Racking up points and miles with a travel credit card can help you save money on a future trip. But Americans are traveling less, and card issuers are adapting, in many cases by shifting rewards to better align with spending habits during the coronavirus pandemic.
"With travel spending and activity way down, [credit card companies] are quickly adapting to keep customers happy," says Ted Rossman, industry analyst at Bankrate.
For many Americans who are struggling to make ends meet, earning points for travel may not be a priority for a while. Consumers are instead spending on essentials like groceries, and are increasingly using credit to do so — as of April 2020, 46% of in-person grocery shoppers paid with a credit card, 39% with a debit card, and 15% with cash, according to a Bankrate survey.
Card issuers are responding to this shift by offering bonus rewards like points, miles, and even cash back for everyday purchases. "From a rewards perspective, there has been a surge in the number of cards offering high-end rewards at the grocery store," Rossman told Grow last month.
Here's what you need to know.
If you've already racked up rewards in airline or hotel programs, you don't need to let those sit unused until you're ready to travel again.
"In addition to free flights and hotel rooms, you can use your points and miles for a variety of nontravel redemptions," says Nick Ewen, points and miles editor at travel site The Points Guy. "However, it's worth noting that the vast majority of these options offer less-than-stellar value."
For example, you get about 0.7 cents per American Express Membership Rewards point and 0.8 cents using Chase Ultimate Rewards points when shopping at Amazon, which is less than if you just cashed out.
If you want to redeem your points or miles for cash back or statement credits, consider the total costs and benefits, Rossman urges. "Don't burn a ton of miles at a low valuation just to get some cash back," he says. "If you're going to take a sizable haircut on your value, you're probably better off holding the points until you can use them for something better."
"You could potentially earn points now and use them for a great trip later on once the travel industry rebounds," Rossman says.
In response to increased spending on essentials and at-home entertainment, card issuers have updated their programs to offer improved rewards. "These program changes represent card issuers recognizing that customers are using these cards differently these days," Rossman says.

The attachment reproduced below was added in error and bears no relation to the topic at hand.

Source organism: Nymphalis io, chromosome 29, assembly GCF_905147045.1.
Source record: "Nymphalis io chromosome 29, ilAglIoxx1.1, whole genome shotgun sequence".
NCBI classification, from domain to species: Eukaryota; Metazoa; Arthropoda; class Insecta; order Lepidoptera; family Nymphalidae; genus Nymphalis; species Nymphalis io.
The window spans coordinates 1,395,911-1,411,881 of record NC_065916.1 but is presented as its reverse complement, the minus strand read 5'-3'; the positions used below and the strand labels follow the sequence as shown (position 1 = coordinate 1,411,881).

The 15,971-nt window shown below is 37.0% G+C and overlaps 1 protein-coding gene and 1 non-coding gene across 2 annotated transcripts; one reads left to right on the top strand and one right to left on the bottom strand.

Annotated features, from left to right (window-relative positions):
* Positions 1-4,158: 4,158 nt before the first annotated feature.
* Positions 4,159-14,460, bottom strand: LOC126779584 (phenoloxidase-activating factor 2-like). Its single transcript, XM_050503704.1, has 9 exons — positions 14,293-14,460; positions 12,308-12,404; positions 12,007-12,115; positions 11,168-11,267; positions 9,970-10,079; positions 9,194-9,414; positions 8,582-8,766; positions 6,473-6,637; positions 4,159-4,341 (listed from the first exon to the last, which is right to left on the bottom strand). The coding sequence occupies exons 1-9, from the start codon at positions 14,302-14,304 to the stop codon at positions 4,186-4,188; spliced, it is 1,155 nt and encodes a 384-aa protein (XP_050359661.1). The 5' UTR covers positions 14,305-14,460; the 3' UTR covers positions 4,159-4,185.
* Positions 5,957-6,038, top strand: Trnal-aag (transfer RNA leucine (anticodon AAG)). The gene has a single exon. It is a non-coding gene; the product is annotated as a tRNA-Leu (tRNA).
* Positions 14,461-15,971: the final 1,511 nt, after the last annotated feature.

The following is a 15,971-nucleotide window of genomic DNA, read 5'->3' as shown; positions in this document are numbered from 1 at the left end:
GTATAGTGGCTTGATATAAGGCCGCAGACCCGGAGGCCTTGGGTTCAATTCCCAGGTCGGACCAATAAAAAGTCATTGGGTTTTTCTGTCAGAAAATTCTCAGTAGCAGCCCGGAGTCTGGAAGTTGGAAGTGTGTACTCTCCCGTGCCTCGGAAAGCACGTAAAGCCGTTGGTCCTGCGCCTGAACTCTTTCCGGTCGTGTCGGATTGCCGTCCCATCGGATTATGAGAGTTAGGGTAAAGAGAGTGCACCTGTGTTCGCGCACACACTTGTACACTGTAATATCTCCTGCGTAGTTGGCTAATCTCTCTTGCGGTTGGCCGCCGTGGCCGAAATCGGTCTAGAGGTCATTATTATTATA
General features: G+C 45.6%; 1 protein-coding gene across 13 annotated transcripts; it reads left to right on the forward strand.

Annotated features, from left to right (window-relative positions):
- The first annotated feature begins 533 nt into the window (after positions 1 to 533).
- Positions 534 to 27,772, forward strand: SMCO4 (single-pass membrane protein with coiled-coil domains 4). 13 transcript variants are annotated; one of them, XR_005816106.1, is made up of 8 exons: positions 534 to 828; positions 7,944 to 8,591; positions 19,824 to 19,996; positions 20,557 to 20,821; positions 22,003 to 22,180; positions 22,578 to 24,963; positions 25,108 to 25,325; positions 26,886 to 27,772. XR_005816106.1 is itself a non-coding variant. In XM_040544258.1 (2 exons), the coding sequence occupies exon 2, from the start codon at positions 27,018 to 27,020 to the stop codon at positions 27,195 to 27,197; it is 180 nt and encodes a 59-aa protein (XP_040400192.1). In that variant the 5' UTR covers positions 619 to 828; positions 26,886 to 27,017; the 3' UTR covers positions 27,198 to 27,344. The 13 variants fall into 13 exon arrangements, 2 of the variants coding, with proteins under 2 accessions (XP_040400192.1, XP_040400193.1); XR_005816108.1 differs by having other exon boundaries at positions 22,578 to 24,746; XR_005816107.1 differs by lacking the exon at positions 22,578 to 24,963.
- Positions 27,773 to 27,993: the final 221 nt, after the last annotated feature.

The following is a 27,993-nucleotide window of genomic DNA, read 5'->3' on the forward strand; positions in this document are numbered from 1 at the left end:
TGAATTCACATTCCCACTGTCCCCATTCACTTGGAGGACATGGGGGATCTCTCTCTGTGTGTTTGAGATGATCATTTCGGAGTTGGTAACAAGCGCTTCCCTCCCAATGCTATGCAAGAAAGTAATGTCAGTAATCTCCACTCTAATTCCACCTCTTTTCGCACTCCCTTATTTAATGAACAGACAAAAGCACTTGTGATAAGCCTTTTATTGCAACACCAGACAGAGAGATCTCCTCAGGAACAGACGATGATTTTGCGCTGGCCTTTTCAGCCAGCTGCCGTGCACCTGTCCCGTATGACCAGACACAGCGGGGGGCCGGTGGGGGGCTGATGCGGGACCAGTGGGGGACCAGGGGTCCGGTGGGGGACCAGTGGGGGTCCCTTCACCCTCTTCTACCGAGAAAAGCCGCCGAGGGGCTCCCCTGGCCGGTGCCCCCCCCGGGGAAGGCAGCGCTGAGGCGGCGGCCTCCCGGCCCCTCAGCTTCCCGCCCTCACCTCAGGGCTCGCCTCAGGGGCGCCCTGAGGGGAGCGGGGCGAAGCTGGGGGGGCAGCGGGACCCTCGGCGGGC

The most popular travel rewards cards, like Chase Sapphire Reserve, Chase Sapphire Preferred, and Capital One Venture, are all making changing to address the shift in consumer spending, Rossman says.
For example, with Chase's new redemption option called Pay Yourself Back, Sapphire Preferred and Sapphire Reserved cardholders can redeem points as statement credits for eligible grocery, dining, and home improvement purchases at an increased value of 1.25 cents each, or 1.50 cents each, respectively. Before this upgraded rate, which lasts through September 30, 2020, you would only get a one-to-one value by redeeming Chase points.
Co-branded hotel cards from Delta, United, Marriott, Hilton, and Hyatt have also upped their grocery rewards. Examples include the Hilton Honors American Express Aspire Card, where you can earn 12X Hilton Honors points (up from 3X) at U.S. supermarkets through July 2020 and the Delta SkyMiles Blue, Gold, Platinum, and Reserve Cards upped from 1-2X to 4X miles at U.S. supermarkets through July 2020.
For specifics on a credit card you may carry in your wallet, you can check out the updating list of limited-time reward offerings for spending on groceries, takeout, and streaming subscriptions on CNBC Select.
Travel rewards card are usually either general use, such as the Chase Sapphire or American Express Gold, or co-branded cards in partnership with a specific airline or hotel chain like the Jet Blue Plus Card. "General travel rewards cards often offer miles and points that either never expire or have a long window in which you can redeem rewards — some as long as five years," Brenton Harrison, a Nashville-based financial advisor, told CNBC Select in May.
Rewards earned on general travel or cash back credit cards issued by major banks usually don't expire, with exceptions such as Wells Fargo, U.S. Bank, and Citi in specific cases, according to ValuePenguin. Co-branded cards usually have an expiration date for redeeming your miles, and the window is often shorter than that of travel rewards cards, Harrison explains — about one to three years.
Many Americans already have increased their credit card usage during the pandemic: Some 23% of consumers, or about 28 million people, have added to their credit card debt as a direct result of the Covid-19 outbreak, according to a recent CreditCards.com survey of 2,552 adults.
If you plan to take advantage of these new rewards options, credit experts suggest to do so carefully. You don't want to hurt your credit score or rack up large balances by chasing potential rewards.
Successfully earning rewards means using credit cards "only to buy things that you would have bought otherwise with a cash or debit card," Julian Mark Kheel, director and senior analyst at The Points Guy, told Grow last year.
The same goes for a travel rewards card: If you can stay sharp about your purchases and be responsible, this could be a great time to rack up rewards to enjoy down the line.
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